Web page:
Archbishop: Morality, not popular trends, must motivate legal decisions
October 1, 2012
Catholic News Service
WASHINGTON — Lawmakers and those who serve justice must make decisions based on their strong faith and moral convictions, and not on popular cultural trends, Archbishop Timothy P. Broglio said Sept. 30 at the 60th annual Red Mass in Washington.
“The faith we hold in our hearts must motivate the decisions, the words, and the commitment of our everyday existence,” he said. “That existence is extraordinary, because it is infused with divine grace.”
Archbishop Broglio, who heads the U.S. Archdiocese for the Military Services, was the homilist and Cardinal Donald W. Wuerl of Washington was the principal celebrant at the annual Red Mass at the Cathedral of St. Matthew the Apostle.
It is celebrated each year on the Sunday before the first Monday in October, when the Supreme Court begins its new term, to offer prayers and invoke the Holy Spirit on those who serve in the judiciary.
Cardinal Wuerl invoked “God’s blessing on those who are involved in the administration of justice” and also asked “prayers for our nation.”
Speaking to more than 1,300 people — many of them federal officials or public servants — who attended the Mass in Washington, Archbishop Broglio said that “not everything contemporary is good and … stable foundations are essential.”
“Our society must also rest on stable, clear foundations,” he said. “Otherwise, we run the risk of sinking into the mire of one popular sound bite after another.”
During the Mass, prayers were offered for the president, vice president and “all those who hold the sacred trust of governance” and for “the protection of all human rights, including the right to life.”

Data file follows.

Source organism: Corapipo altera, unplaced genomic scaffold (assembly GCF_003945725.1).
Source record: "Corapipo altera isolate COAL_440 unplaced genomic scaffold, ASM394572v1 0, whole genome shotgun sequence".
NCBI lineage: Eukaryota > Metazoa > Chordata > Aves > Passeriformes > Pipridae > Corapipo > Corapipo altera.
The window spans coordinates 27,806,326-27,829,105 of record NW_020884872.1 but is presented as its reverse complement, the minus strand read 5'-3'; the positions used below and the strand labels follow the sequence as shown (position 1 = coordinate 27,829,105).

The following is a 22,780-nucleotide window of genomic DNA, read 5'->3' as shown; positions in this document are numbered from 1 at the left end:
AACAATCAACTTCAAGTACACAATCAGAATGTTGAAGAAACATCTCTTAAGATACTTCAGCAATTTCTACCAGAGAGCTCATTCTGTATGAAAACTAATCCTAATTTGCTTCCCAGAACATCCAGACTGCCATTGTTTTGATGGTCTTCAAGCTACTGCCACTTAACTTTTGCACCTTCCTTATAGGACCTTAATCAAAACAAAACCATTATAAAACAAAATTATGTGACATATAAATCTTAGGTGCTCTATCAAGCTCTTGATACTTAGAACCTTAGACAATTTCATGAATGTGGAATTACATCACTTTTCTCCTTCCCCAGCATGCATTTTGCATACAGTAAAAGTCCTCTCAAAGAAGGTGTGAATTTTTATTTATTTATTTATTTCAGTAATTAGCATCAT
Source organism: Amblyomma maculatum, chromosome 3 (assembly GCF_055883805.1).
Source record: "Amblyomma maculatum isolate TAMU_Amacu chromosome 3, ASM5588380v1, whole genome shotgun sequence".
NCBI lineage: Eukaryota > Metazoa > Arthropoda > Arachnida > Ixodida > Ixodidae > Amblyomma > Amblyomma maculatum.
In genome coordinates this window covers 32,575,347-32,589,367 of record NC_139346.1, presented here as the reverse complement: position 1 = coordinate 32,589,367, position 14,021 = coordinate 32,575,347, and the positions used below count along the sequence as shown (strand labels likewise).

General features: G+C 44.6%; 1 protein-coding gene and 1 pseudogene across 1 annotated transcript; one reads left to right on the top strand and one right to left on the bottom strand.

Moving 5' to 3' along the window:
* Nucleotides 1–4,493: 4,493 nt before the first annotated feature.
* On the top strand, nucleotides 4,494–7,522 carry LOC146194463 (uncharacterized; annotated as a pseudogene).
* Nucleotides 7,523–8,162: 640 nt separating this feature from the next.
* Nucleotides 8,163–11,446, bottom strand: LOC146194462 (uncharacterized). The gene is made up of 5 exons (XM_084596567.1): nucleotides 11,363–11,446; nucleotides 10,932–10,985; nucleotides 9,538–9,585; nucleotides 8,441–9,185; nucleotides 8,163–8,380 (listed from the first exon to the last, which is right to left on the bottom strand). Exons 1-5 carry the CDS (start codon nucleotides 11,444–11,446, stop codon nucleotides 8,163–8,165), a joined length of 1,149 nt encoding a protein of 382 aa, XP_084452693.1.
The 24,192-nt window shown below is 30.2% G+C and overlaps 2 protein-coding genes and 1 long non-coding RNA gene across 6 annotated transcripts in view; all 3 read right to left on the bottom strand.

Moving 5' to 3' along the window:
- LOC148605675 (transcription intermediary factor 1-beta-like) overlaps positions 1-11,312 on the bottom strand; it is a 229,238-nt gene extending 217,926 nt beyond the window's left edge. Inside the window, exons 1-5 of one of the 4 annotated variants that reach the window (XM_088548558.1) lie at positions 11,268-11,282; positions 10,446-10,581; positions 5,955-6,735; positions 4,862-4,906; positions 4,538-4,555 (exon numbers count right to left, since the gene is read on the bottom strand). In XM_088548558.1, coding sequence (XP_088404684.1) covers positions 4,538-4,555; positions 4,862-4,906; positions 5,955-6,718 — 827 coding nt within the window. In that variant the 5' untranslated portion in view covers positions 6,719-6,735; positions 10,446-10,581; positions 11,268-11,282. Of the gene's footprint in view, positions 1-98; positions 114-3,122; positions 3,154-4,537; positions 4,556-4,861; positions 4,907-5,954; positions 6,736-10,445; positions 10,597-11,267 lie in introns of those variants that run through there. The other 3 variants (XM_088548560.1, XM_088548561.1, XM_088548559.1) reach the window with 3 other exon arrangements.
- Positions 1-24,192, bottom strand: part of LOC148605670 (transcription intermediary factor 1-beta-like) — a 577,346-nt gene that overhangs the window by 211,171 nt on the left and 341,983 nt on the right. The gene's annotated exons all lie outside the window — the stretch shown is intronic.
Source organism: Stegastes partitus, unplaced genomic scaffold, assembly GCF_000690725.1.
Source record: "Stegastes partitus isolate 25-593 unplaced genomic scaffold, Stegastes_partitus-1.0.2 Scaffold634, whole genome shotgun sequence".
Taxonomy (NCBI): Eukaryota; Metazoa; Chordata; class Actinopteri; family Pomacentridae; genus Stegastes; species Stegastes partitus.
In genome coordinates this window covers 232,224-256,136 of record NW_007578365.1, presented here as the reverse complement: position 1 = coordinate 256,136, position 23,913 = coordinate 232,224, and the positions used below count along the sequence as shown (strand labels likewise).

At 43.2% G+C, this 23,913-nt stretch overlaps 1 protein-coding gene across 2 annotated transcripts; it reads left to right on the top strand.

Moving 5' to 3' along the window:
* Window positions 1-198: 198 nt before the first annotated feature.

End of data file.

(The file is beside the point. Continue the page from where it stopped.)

Among members of the Supreme Court attending the Mass were John G. Roberts Jr., chief justice of the United States; and Associate Justices Antonin Scalia; Clarence Thomas, Anthony M. Kennedy, Stephen G. Breyer, and Elena Kagan.
Also at the Mass were U.S. Transportation Secretary Ray LaHood; U.S. Ambassador to Ireland Dan Rooney; Catholic University of America president John Garvey; Georgetown University president John DeGioia; members of the diplomatic corps; federal, state and local judges; government officials; law professors and law students.
Quoting Baltimore Archbishop William E. Lori, chairman of the U.S. bishops’ Ad Hoc Committee on Religious Liberty, Archbishop Broglio told those at the Mass that “we must be loyal Americans by being bold and courageous men and women of faith and conviction regarding the ethical norms that guide society and its choices.”
“There is so much that we bring to the discourse of our society. Our faith expresses itself in worship, but also in witness,” he said. “We cannot separate who we are from how we live.”
He asked those who administer justice to “welcome the strength of the Holy Spirit and the interior dynamism with which he fills our hearts” so that they live lives that are “truly noble, worthy of God, and of the vocation he has given us.”
“We are here primarily to pray with you and for you as you execute the daunting task assigned to you at various levels,” Archbishop Broglio said. “We beg a blessing for all of you and for all of those who assist you in this important ministry.”
The U.S. Archdiocese for the Military Services provides pastoral ministries and spiritual services to those in the U.S. armed forces. The archdiocese serves 1.8 million men, women and children in more than 220 installations in 29 countries, patients in 153 Veterans Affairs Medical Centers, and federal employees serving outside the boundaries of the United States in 134 countries.
The annual Mass is sponsored each year by the John Carroll Society, a Washington area organization that provides spiritual, intellectual, charitable and social opportunities for Catholic professionals and business men and women in service to the archbishop of Washington.
The Mass gets its name from the color of the vestments worn by the celebrants, with red representing the Holy Spirit and the tongues of fire that descended upon the apostles. The Mass is an ancient tradition that began in Europe. In the U.S., the Mass was first celebrated in New York City in 1928 and first celebrated in Washington in 1953.
After the Mass, the John Carroll Society sponsored a brunch, honoring local law professionals with the Archdiocesan Legal Network, a program of Catholic Charities of the Archdiocese of Washington. Each year, more than 5,000 people in need receive about $8 million in free legal services through the generosity of more than 800 volunteer attorneys and 57 law firms.